Prittlewell was made a Conservation Area in the year 1995 and after that outspread, since it has unique architectural and historical concern and character. Notwithstanding its decline over so many years, Prittlewell’s particular interest continues to be relevant, and priority is being set to reducing this decline, bring back its historic buildings and enhance its surroundings.
Historical Setting and Unique Interest
Until the late nineteenth century, Prittlewell and Leigh, three miles toward the west, were the main central settlements in what is presently the Borough of Southend. “South End”, initially recorded in 1481, originated in a gathering of ranchers at the southern end of the lands having a place with Prittlewell Priory. From the mid-eighteenth century, this settlement gradually created in light of an expanding freight boat exchange with London, claim development on the foreshore and particularly the new form for ocean washing. For a significant part of the nineteenth century, South End remained a little resort. Yet, from around 1870, the pace of improvement animated and before the century’s over Southend’s fast extension had absorbed the town of Prittlewell in a huge urban range.
The original finding at Prittlewell could be a sixth-century Saxon town, perhaps near the current St Mary’s Church. Which still contains part of a seventh-century curve, confirmation of a Saxon Church from which the present Church created in the twelfth century. No other over the ground confirm stays from this period however a Saxon cemetery toward the north has been found east of Priory Park.
St. Mary’s is the main church in the territory specified in the Domesday Book of 1086 and recommends
Prittlewell’s neighborhood importance. In the mid-twelfth century, land Prittlewell were given to the Cluniac Priory at Lewes to build up another priory north of Prittle Brook. A market was held in the town in the thirteenth century, confirmation of its nearby importance, and this proceeded until the late sixteenth century. Prittlewell seems to have been moderately prosperous in the mid-fifteenth to mid-sixteenth hundreds of years when there was significant building work in the town including 255 and 269-275 Victoria Avenue. Before the end of the nineteenth century and the mid-twentieth century, Southend’s fast development had overwhelmed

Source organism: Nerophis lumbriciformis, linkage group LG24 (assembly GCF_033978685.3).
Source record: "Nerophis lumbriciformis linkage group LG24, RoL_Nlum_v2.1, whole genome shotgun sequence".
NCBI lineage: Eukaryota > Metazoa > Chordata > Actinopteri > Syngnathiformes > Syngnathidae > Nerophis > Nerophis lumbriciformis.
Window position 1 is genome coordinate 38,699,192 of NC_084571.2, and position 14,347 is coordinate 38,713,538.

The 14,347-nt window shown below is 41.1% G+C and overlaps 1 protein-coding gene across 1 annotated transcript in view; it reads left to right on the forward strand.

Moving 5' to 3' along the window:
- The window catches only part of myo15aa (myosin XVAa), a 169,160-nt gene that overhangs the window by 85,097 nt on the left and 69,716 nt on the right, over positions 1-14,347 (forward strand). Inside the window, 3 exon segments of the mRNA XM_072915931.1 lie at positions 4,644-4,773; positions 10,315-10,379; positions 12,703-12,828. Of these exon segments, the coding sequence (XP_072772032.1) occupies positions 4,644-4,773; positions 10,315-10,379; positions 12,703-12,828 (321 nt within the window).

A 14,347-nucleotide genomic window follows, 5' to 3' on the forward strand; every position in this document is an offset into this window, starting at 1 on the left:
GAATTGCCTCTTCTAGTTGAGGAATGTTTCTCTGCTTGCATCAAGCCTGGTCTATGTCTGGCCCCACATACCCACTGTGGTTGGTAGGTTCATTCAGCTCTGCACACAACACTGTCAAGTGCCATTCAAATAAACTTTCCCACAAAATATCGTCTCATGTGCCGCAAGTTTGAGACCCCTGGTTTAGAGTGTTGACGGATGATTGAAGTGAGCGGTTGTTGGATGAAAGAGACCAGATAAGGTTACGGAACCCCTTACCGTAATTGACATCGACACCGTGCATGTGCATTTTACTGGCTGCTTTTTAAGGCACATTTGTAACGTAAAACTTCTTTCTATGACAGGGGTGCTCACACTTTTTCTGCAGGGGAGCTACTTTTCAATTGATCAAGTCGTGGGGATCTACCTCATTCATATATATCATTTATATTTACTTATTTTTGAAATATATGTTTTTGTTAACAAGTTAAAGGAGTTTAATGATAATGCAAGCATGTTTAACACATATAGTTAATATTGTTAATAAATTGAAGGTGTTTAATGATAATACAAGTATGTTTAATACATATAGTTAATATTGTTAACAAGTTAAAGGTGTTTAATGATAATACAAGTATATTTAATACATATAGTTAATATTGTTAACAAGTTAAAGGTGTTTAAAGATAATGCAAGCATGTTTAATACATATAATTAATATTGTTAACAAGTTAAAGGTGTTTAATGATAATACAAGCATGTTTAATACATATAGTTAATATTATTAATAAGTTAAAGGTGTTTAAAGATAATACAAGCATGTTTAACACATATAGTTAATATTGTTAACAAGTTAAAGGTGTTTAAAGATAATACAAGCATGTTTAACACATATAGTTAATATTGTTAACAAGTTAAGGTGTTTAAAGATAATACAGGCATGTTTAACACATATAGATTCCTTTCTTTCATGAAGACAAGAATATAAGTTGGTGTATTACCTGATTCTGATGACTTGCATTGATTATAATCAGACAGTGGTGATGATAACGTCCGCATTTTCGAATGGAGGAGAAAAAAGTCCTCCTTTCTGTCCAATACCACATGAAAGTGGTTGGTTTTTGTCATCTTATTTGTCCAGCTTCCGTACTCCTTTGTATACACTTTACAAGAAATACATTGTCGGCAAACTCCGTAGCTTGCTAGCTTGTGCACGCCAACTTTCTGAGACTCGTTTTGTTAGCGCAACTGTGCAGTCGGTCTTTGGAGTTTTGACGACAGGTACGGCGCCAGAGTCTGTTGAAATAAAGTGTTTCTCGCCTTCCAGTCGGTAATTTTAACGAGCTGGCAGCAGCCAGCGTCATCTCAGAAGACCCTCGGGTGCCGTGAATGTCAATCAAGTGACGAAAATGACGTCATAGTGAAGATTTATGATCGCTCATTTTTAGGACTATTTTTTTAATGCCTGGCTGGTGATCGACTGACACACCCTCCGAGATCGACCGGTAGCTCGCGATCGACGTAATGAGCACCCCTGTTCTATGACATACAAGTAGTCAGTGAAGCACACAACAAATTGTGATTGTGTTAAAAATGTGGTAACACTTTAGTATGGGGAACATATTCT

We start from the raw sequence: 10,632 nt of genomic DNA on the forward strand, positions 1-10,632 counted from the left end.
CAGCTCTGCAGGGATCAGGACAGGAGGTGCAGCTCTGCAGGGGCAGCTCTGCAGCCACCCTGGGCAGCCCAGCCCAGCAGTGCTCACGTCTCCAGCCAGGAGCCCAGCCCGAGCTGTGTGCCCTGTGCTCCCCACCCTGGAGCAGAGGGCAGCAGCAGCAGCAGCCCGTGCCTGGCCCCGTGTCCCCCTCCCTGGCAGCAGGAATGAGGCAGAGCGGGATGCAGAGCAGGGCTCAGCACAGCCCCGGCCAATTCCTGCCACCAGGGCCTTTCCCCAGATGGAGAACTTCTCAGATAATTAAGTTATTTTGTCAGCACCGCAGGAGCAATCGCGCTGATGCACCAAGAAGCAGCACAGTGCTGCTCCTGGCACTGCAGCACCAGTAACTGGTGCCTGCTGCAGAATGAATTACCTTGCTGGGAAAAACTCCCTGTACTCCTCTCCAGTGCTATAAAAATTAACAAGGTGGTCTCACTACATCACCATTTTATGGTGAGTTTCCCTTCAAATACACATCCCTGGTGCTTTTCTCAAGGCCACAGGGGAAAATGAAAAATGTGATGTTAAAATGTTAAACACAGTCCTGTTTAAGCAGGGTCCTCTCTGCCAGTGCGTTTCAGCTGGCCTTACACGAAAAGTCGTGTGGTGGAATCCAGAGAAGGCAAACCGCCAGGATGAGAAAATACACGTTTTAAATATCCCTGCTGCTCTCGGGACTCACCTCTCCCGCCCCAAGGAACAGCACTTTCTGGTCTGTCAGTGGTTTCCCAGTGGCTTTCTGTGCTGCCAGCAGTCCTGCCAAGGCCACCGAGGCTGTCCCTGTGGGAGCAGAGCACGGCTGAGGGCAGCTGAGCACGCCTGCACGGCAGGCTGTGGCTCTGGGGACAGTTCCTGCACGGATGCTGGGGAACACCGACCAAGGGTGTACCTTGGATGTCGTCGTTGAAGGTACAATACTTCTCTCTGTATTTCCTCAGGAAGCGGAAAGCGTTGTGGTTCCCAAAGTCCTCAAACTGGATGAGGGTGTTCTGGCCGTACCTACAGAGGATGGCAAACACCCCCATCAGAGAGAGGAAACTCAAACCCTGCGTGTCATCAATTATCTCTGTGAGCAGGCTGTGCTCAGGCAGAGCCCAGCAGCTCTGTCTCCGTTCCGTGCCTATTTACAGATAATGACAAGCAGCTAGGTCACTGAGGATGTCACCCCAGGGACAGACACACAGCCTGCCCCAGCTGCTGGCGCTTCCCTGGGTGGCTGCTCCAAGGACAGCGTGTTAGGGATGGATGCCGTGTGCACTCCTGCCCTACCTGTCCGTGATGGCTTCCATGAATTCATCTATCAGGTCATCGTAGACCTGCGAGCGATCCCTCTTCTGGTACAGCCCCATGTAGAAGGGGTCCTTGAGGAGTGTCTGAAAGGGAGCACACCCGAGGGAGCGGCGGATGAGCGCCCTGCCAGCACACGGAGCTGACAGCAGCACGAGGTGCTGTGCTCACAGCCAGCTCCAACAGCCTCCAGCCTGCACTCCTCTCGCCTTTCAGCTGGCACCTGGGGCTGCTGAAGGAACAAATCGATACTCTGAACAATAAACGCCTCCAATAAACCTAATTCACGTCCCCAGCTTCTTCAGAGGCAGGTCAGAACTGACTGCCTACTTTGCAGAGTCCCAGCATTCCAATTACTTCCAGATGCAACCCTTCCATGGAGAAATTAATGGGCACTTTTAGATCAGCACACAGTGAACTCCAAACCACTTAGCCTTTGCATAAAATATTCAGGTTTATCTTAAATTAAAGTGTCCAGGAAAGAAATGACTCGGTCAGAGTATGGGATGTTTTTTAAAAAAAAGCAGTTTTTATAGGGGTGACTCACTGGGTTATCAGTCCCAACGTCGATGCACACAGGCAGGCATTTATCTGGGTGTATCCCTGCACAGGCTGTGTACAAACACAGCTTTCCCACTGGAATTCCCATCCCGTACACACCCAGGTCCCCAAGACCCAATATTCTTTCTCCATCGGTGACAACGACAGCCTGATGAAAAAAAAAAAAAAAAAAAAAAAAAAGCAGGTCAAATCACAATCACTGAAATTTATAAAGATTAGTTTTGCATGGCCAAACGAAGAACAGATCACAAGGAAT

Prittlewell and absorbed the former town into a vast urban range. It likewise brought about the destruction of a considerable lot of the town’s medieval structures which were supplanted by Victorian, Edwardian, and later improvements.
Prittlewell’s structures today show a wide assortment of outline and materials and have no predominant engineering character. This assortment outlines to a restricted degree the development of the town from medieval times to the present and shows run of the mill materials and plans.
Further information on the history and exceptional of PrittlewellConservation Area can be seen in the Design Prittlewell Conservation Area Attribute Appraisal
Improvement in the Conservation Area
All improvements in the Conservation Area comprising extensions and alterations such as adjusting windows and roofing elements should follow the guidance set out in the Conservation Areas Dos and Donts Leaflet and the Design and Townscape Guide in particular Section 9 Historic Buildings. It is always prudent to check with the Council if devising permission is needed before offering any works to a part in the conservation area.
For those wanting to know more about the area, here is the location of Prittlewell conservation area in Southend on Sea: